Yes, if you had a perfectly ideal voltage source capable of maintaining a constant non-zero voltage differential between its terminals, regardless of what's connected between them, then you could theoretically obtain an unlimited amount of power from it just by connecting more and more loads in parallel.
For example, let's say that your voltage source provides a constant voltage differential of 1 V, and you connect a 1 Ω resistor across it. Now, per Ohm's law, a current of 1 V / 1 Ω = 1 A will flow through the resistor, generating 1 V × 1 A = 1 W of heat in the process.
But if you now connect two 1 Ω resistors in parallel across the same ideal voltage source, then a 1 A current will now flow through each of them, generating 2 W of heat. And if you connected $n$ such resistors in parallel, then a 1 A current would flow through each of them, and you would get $n$ watts of heat output in total, for any number $n$.
Of course, in practice that won't happen, because there's no such thing as a perfectly ideal voltage source.
In fact, the thought experiment above shows exactly why such a perfect voltage source cannot exist: by connecting arbitrarily many parallel loads to such a source, we could obtain unlimited power from it.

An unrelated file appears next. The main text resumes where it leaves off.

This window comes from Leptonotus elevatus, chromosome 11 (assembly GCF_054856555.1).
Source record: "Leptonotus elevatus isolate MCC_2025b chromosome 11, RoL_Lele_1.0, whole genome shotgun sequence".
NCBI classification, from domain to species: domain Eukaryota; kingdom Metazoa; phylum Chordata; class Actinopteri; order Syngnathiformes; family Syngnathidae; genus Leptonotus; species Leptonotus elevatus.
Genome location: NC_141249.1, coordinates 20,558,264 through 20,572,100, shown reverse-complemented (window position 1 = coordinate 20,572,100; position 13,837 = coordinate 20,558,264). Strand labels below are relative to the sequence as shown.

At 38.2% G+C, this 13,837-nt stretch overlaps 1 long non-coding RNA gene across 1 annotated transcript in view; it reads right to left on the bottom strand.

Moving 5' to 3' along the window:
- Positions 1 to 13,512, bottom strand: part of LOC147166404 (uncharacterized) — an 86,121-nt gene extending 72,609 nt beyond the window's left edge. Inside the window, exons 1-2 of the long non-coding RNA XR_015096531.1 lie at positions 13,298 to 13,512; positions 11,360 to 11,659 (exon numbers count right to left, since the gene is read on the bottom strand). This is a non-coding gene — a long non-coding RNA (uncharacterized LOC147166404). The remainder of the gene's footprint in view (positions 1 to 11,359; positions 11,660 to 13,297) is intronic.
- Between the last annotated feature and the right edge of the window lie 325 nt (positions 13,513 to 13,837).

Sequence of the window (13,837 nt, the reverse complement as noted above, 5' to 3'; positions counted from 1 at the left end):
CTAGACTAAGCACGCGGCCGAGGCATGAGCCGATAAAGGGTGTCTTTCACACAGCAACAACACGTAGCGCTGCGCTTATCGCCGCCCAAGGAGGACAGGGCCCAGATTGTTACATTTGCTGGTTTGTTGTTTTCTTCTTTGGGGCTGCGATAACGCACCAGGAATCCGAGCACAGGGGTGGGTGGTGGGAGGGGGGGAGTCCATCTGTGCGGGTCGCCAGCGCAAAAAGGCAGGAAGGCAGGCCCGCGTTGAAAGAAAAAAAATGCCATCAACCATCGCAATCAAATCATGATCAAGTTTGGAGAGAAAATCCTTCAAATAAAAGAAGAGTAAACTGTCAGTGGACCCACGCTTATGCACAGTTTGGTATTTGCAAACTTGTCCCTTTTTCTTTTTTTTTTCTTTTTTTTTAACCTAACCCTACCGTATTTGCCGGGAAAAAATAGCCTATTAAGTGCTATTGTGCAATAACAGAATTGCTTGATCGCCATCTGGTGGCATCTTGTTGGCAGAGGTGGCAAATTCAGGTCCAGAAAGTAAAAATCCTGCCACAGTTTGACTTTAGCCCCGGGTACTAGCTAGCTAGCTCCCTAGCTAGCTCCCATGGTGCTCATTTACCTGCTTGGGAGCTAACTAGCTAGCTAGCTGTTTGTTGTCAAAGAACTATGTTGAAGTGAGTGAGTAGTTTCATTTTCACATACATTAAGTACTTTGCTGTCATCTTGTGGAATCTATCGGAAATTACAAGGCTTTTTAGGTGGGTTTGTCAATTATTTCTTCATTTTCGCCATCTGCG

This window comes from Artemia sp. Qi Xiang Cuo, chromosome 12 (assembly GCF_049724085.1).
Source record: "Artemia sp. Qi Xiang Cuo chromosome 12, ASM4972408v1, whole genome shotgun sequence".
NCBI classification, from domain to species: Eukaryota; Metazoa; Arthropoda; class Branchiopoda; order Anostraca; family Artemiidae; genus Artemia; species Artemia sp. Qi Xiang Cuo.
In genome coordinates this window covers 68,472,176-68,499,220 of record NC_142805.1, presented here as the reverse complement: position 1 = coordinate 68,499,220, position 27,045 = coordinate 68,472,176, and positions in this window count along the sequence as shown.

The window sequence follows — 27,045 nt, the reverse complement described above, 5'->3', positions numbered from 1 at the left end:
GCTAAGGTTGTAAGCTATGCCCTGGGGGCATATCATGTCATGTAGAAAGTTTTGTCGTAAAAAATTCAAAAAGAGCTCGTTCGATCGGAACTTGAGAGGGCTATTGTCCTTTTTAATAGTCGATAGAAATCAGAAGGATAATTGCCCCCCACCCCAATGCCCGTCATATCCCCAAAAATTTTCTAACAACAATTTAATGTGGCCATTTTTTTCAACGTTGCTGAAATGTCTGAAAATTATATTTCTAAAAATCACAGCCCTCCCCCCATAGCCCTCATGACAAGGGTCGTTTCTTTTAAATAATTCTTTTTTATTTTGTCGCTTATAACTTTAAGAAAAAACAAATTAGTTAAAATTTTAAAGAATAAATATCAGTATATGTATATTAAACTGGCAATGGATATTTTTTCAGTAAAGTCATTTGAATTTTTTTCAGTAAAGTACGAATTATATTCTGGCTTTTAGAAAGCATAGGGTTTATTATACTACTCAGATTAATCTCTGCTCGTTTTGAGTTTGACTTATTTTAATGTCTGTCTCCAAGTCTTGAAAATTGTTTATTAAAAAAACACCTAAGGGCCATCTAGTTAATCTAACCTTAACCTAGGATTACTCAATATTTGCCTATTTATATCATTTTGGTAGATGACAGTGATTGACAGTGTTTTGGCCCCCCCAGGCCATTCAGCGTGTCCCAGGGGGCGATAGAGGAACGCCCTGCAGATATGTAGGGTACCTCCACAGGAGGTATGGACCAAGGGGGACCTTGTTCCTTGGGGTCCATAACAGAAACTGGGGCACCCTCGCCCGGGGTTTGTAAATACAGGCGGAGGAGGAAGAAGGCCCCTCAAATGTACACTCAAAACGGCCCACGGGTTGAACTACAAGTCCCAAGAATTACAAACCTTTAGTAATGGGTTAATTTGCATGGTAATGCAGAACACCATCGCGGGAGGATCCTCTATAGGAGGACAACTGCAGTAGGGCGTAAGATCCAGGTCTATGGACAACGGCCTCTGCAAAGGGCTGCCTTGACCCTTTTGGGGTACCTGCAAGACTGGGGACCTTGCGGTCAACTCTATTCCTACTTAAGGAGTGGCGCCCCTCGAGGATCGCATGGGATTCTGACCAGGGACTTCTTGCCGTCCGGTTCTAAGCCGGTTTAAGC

What happens in reality, if you try to do that, is one of two things:
First, every real voltage source has (or behaves as if it has) some non-zero internal resistance, which causes its output voltage to drop as the current draw increases, limiting the maximum power the source can deliver to less than some finite number of watts. If you're lucky, the source can safely supply this much power, and nothing else happens.
If you're not so lucky, the source is not designed to be safely short-circuited like that, and will overheat or otherwise fail. If you're really unlucky, it might overheat so fast that it explodes or catches fire.
That second possibility, by the way, is why all the electrical wiring in your house goes through a fuse or a circuit breaker. The national power grid that your house wiring is connected to is just about the closest thing to an ideal (AC) voltage source you can find, and could, in theory, supply a huge amount of electrical power without any noticeable voltage drop — way more than the wiring inside your walls could handle without overheating and catching fire! Those safety devices are specifically designed to fail (reversibly, in the case of circuit breakers) and break the circuit if you try to draw too much power through them (e.g. due to an accidental short circuit), and to do so first before anything else overheats and fails in a more destructive manner.